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An Australian republic: it’s (nearly) time

An Australian republic: it’s (nearly) time

06/09/2022 by Paul Gregoire

(This article has been amended to reflect the change from a queen to a king)

Australia’s governor-general David Hurley stood by as then prime minister Scott Morrison made a power play to obtain the keys to five additional government departments.

Holding ultimate power, Hurley, the king’s representative down under, either did this with the understanding that something was amiss with the appointments being secreted, or he absentmindedly didn’t understand the full implications of the process that he was a key party to.

Either way the actions of the current gg and the former PM have shown “there is something rotten in the state of” Australia, with its system of governance still intimately linked to the British crown, even if the king’s participation, as head of state, is ceremonial.

Solicitor-general Dr Stephen Donaghue’s assessment of Morrison’s secret power grab indicates that the ex-Liberal leader planned the attack on democracy early on, while Hurley’s own official documents show that he neglected to publicly diarise the questionable appointments as per protocol.

That the nation’s links to the UK, a relic of its colonial past, are outdated is well understood. And one positive that’s come out of Morrison’s trashing of the system is that it has stoked determination to take Australia in the direction of becoming a republic, with ultimate power residing in the people.

Shedding the monarchy

“PM Morrison’s subterfuge was so underhand that even his fellow Liberals and Nationals decried it,” Civil Liberties Australia (CLA) chief executive Bill Rowlings told Sydney Criminal Lawyers.

“But you see the same behind-the-scenes, secret power wielded by the top royals in England. The king and the prince of Wales can veto proposed laws that affect them,” the rights advocate continued. “We must avoid empowering privilege, whether it takes prime ministerial or royal form.”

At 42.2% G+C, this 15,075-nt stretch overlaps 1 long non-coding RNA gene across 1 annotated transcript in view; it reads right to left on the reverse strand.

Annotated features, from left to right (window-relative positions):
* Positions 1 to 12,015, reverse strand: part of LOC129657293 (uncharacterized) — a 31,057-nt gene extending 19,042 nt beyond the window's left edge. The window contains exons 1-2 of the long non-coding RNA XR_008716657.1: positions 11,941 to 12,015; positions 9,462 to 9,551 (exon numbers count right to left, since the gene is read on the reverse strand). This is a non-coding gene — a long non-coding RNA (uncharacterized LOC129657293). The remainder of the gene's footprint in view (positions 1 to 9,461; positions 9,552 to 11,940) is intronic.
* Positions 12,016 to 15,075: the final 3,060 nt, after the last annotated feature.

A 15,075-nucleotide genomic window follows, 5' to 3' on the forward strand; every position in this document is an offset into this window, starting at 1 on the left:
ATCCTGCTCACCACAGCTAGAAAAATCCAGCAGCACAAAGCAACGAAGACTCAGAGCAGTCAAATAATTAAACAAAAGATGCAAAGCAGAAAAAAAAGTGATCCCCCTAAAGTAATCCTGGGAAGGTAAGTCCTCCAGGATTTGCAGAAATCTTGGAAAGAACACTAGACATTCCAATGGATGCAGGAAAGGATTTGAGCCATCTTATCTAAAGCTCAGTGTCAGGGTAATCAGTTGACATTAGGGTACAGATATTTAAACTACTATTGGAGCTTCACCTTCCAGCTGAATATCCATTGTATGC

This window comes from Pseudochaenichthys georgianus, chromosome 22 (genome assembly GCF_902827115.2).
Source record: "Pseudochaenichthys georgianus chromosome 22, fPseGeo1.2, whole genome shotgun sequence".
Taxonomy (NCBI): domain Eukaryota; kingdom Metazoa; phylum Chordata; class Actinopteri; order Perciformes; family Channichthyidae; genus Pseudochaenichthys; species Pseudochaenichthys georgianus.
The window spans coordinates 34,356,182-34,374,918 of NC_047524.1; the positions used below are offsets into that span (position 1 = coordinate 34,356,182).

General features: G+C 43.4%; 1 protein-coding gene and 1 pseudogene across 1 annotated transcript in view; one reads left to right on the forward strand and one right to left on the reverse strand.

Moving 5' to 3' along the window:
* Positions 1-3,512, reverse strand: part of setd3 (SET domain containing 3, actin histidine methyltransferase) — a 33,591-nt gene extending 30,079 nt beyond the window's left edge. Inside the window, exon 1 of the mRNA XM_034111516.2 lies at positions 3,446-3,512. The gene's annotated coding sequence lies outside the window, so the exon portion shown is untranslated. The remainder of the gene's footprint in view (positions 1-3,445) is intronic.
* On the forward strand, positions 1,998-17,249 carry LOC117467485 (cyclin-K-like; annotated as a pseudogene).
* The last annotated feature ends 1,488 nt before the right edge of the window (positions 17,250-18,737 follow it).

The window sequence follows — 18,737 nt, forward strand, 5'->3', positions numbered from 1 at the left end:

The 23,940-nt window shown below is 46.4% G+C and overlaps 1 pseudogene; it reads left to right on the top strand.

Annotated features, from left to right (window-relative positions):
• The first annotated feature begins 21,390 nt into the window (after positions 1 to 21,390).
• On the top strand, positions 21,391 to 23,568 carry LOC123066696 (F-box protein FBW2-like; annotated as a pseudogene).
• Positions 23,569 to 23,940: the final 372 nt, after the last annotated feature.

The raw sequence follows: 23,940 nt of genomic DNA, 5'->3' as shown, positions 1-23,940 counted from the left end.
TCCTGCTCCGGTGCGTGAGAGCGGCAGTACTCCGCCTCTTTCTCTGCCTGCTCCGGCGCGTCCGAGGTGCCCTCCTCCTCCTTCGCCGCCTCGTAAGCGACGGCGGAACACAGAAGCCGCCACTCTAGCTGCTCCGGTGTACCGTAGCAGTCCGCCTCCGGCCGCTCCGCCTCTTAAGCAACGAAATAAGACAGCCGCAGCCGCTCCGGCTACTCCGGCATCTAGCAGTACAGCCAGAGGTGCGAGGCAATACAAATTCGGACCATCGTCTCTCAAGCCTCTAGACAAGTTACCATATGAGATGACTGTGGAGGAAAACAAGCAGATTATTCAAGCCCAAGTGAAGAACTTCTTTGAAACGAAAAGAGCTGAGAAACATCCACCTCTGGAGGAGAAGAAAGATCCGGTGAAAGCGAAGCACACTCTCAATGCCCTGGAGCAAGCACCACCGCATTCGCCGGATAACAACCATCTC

This nation continues to be a constitutional monarchy. The king of Australia is Charles III. which is why it is his head that, in future, will be stamped on our coins. And while many Australians scoff at these circumstances, two decades ago, a referendum on becoming a republic saw monarchists trump.

The 6 November 1999 national vote resulted in 45 percent of the public voting to do away with the British royals, while 55 percent wanted to preserve the link. But evidence shows that much of the vote against severing ties related to uncertainties about how a republican system would operate.

“The easiest way would be to get rid of the royals entirely,” Rowlings added. “That would eliminate both the governor general and the king in one fell swoop.”

A colonial relic

On the advice of former attorney-general Christian Porter, Morrison was able to request Hurley appoint him to be a dual administrator (alongside the actual government minister who held the title and the formal appointment) of five government portfolios, with the onset of the COVID-19 pandemic being the stated excuse.

Morrison was able to achieve this deception as the current political system rests upon a range of non-legislated conventions, which are followed due to their customary nature. However, as the last PM has shown, these can be taken advantage of when a minister doesn’t exercise good faith.

As the king’s representative in this country, the gg has the power to appoint new ministers.

However, he’s also obliged to follow the directions of the PM. And at present, no one is certain whether he kept quiet about the secret ministerial appointments as an act of complicity.

“It’s notable that gg Hurley, a military man, when caught out signing secret documents, went immediately for the Nuremberg defence, ‘I was just following orders,’” quipped Rowlings.